After a long and varied career in public education, Harold W. “Doc” Arnett has joined the administrative team at South Central Kansas Medical Center. Arnett’s background includes teaching at high school and college and serving as an administrator in both settings as well.

“I think this new challenge as director of marketing is really going to tap into several areas of my interests and abilities,” Arnett stated. “I have an extensive background in research and writing that goes back over thirty years. In addition to the typical communication duties that teaching and administration both require—written communication and public speaking—I’ve also gained a lot of experience in creative writing. I started publishing as a free-lance writer back in the 80’s and have continued that ever since.”

Arnett also indicated a long-term interest in public relations and marketing. “Ever since I was in high school, I’d come up with ideas for commercials and ad campaigns. That was mostly to amuse myself and my friends. I’m genuinely looking forward to this opportunity now to turn my imagination and creativity toward actual responsibility.”

“As a college administrator, I worked closely with our recruiting and marketing people on different initiatives and had multiple opportunities to observe different approaches to handling media issues,” Arnett notes. He sees building trust as a vital part of developing an effective public relations role.

“People know that this job requires you to put issues in a positive light as much as you can. But if you want to gain their trust, you have to stay within the realm of truth. Once people suspect that you are hiding things or misrepresenting situations, you’ve lost it. I think trust is a key basis for effective communication and relationships.”

According to CEO Jeff Bowman, the trust issue was a key factor in his decision to hire Arnett for the new role. “I first learned about Doc from Jay Warren [hospital board member] who urged me to contact him about this position. From Jay and then from talking with Doc I had the impression that he was an extremely honest person, someone who genuinely cared about integrity. I also felt that he and I had very similar and compatible leadership styles.”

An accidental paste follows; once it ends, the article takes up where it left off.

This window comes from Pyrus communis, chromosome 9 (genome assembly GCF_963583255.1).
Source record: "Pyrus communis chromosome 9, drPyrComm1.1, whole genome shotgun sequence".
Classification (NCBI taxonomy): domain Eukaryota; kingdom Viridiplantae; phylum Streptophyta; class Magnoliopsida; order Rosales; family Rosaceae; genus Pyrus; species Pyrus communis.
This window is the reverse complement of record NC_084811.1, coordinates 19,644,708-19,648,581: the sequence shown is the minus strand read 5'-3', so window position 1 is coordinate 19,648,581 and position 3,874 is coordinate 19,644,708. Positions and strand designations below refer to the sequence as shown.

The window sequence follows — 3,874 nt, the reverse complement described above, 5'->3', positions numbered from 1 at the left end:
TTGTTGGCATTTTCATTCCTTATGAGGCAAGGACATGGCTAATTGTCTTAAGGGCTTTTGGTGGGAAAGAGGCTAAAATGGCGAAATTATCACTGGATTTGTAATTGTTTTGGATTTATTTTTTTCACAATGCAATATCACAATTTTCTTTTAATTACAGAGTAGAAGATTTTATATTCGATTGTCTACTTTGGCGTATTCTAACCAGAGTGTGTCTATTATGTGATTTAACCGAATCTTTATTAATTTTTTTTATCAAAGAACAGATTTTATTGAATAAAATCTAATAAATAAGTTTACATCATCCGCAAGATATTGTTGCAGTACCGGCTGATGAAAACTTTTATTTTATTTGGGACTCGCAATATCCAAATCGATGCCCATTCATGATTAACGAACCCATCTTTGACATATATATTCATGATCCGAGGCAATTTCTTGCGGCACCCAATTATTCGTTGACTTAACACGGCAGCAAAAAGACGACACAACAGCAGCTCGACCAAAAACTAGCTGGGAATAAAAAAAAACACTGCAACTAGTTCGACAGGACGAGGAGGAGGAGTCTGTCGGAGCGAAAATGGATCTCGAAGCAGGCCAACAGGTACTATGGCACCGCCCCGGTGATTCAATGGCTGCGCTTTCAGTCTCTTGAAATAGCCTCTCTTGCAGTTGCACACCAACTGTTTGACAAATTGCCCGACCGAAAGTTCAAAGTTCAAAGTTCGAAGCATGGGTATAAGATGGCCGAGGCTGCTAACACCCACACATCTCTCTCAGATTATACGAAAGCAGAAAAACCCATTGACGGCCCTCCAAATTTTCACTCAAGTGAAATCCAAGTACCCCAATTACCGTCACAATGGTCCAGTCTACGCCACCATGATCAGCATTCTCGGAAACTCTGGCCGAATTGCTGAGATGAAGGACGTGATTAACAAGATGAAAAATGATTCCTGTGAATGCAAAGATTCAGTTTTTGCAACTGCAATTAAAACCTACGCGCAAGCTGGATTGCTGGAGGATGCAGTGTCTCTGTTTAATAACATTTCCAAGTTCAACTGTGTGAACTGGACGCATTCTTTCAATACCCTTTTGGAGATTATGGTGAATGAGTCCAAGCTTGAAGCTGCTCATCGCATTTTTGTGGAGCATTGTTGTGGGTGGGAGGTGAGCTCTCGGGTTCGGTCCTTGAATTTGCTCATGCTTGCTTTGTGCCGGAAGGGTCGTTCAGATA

When asked about the challenges, Bowman admitted it’s going to be an uphill climb for Arnett in his new role. “You have a hundred great stories from patients about their treatment and experience at SCKMC but it seems like all people remember, think about or talk about are the three horrible stories.” Arnett is aware of the challenge of changing perceptions.

“It’s not quick, it’s not easy, and there’s not a clear path to getting there,” he admits. “I think it’s something that requires patience, persistence and positivity. In the few days that I’ve been on the job, I’m really impressed with the other employees that I’ve met. You pretty quickly understand that they really care about each other and about doing a great job for the people who come in for medical services or treatment.”

In spite of the challenges, Arnett and Bowman are both optimistic. Bowman states, “I’ve found that Doc is well respected in the community here. He’s extremely good at speaking and writing and I’ve observed him talking with other people. He just has a way of really engaging with them.” Arnett claims there’s a simple explanation for that: “I like people and I find that most people are likeable if you take a little time to listen and get to know them.”

He continues, “I was immediately impressed with Jeff Bowman when I first met and talked with him back last fall. He had concrete ideas about how to improve things at the hospital, ideas that made sense to me. “ In addition to the creative challenges, Arnett indicates that he sees another benefit in his new job. “One of my top priorities is being able to respect and trust my supervisor, the organization’s leader. With Jeff, I have that. I’ve already heard very positive things about him from other employees. I hope that I can prove that his respect and confidence in me is not misplaced.”